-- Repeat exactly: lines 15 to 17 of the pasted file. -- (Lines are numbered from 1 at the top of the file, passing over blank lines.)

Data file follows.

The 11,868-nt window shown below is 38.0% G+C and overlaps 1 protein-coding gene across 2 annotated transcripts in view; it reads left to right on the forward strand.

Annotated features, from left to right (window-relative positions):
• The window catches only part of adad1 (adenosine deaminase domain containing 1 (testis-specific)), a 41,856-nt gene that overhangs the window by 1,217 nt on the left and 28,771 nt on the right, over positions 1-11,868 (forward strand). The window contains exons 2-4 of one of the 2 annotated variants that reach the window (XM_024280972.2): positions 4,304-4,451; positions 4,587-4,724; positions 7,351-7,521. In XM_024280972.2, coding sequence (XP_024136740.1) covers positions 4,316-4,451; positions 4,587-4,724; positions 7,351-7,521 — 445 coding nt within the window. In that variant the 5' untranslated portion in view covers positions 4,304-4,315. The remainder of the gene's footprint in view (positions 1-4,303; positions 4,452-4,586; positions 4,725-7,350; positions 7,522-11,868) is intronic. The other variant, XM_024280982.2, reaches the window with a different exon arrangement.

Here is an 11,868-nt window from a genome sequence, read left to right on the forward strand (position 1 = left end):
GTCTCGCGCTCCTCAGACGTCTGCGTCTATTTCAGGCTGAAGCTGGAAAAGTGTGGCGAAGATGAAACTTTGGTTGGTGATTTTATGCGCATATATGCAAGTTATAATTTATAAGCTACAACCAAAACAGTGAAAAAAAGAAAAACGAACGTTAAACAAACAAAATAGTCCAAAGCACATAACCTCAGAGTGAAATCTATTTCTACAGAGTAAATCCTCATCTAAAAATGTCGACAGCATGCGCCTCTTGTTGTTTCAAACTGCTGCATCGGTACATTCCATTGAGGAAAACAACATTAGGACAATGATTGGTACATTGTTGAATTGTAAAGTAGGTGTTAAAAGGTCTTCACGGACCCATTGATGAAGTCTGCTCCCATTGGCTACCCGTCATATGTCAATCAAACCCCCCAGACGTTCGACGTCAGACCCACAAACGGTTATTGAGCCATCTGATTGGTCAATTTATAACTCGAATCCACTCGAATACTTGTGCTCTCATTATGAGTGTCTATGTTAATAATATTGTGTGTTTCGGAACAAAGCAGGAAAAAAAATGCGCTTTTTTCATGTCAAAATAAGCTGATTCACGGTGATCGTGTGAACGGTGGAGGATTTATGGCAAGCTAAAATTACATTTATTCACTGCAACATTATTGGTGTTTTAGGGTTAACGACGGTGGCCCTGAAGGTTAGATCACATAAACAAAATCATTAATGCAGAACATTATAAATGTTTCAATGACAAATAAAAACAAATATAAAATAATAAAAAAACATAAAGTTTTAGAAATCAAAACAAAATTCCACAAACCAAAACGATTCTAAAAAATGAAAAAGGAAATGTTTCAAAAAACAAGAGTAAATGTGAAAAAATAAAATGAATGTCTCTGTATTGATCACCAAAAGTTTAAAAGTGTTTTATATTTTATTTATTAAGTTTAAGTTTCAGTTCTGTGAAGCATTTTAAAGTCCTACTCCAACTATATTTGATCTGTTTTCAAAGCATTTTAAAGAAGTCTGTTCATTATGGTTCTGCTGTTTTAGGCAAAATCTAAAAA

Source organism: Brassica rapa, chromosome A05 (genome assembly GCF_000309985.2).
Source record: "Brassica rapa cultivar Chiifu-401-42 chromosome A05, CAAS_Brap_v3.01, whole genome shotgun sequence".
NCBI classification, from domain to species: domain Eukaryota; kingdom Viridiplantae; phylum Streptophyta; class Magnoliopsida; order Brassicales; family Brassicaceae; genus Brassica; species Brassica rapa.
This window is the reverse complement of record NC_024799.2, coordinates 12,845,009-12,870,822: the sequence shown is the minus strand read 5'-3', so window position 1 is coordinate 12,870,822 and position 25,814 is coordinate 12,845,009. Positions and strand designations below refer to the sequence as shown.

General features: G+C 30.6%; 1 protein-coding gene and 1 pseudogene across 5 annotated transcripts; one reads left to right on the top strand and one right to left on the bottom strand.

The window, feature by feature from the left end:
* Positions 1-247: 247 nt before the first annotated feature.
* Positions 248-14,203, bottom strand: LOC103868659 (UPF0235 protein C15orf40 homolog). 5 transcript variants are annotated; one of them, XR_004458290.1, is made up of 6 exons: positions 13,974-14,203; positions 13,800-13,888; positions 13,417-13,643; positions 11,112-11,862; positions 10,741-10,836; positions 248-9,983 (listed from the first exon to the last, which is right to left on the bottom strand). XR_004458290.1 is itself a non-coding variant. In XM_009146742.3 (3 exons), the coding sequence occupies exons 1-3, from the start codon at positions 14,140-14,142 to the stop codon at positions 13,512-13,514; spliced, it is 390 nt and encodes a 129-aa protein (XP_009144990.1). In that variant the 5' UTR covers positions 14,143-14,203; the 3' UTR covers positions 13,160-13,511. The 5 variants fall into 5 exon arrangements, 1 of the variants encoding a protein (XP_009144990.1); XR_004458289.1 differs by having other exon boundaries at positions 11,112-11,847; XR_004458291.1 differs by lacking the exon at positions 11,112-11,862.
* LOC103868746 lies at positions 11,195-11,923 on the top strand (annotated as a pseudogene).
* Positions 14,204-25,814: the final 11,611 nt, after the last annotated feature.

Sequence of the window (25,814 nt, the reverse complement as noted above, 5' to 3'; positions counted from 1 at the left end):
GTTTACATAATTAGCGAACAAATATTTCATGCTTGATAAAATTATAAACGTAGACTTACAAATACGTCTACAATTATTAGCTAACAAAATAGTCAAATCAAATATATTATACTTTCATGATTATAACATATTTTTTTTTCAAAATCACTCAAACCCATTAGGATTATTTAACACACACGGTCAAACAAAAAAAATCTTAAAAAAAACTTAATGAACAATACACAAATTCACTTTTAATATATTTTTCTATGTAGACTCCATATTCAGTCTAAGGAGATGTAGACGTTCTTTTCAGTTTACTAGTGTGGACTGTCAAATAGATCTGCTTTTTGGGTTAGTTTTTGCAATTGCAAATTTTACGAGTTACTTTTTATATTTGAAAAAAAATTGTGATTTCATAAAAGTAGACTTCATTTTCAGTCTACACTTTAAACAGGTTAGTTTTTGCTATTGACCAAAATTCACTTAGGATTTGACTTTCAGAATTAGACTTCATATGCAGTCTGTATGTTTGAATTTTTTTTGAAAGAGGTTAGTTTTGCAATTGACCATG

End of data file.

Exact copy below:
* Positions 14,204-25,814: the final 11,611 nt, after the last annotated feature.

Sequence of the window (25,814 nt, the reverse complement as noted above, 5' to 3'; positions counted from 1 at the left end):
GTTTACATAATTAGCGAACAAATATTTCATGCTTGATAAAATTATAAACGTAGACTTACAAATACGTCTACAATTATTAGCTAACAAAATAGTCAAATCAAATATATTATACTTTCATGATTATAACATATTTTTTTTTCAAAATCACTCAAACCCATTAGGATTATTTAACACACACGGTCAAACAAAAAAAATCTTAAAAAAAACTTAATGAACAATACACAAATTCACTTTTAATATATTTTTCTATGTAGACTCCATATTCAGTCTAAGGAGATGTAGACGTTCTTTTCAGTTTACTAGTGTGGACTGTCAAATAGATCTGCTTTTTGGGTTAGTTTTTGCAATTGCAAATTTTACGAGTTACTTTTTATATTTGAAAAAAAATTGTGATTTCATAAAAGTAGACTTCATTTTCAGTCTACACTTTAAACAGGTTAGTTTTTGCTATTGACCAAAATTCACTTAGGATTTGACTTTCAGAATTAGACTTCATATGCAGTCTGTATGTTTGAATTTTTTTTGAAAGAGGTTAGTTTTGCAATTGACCATG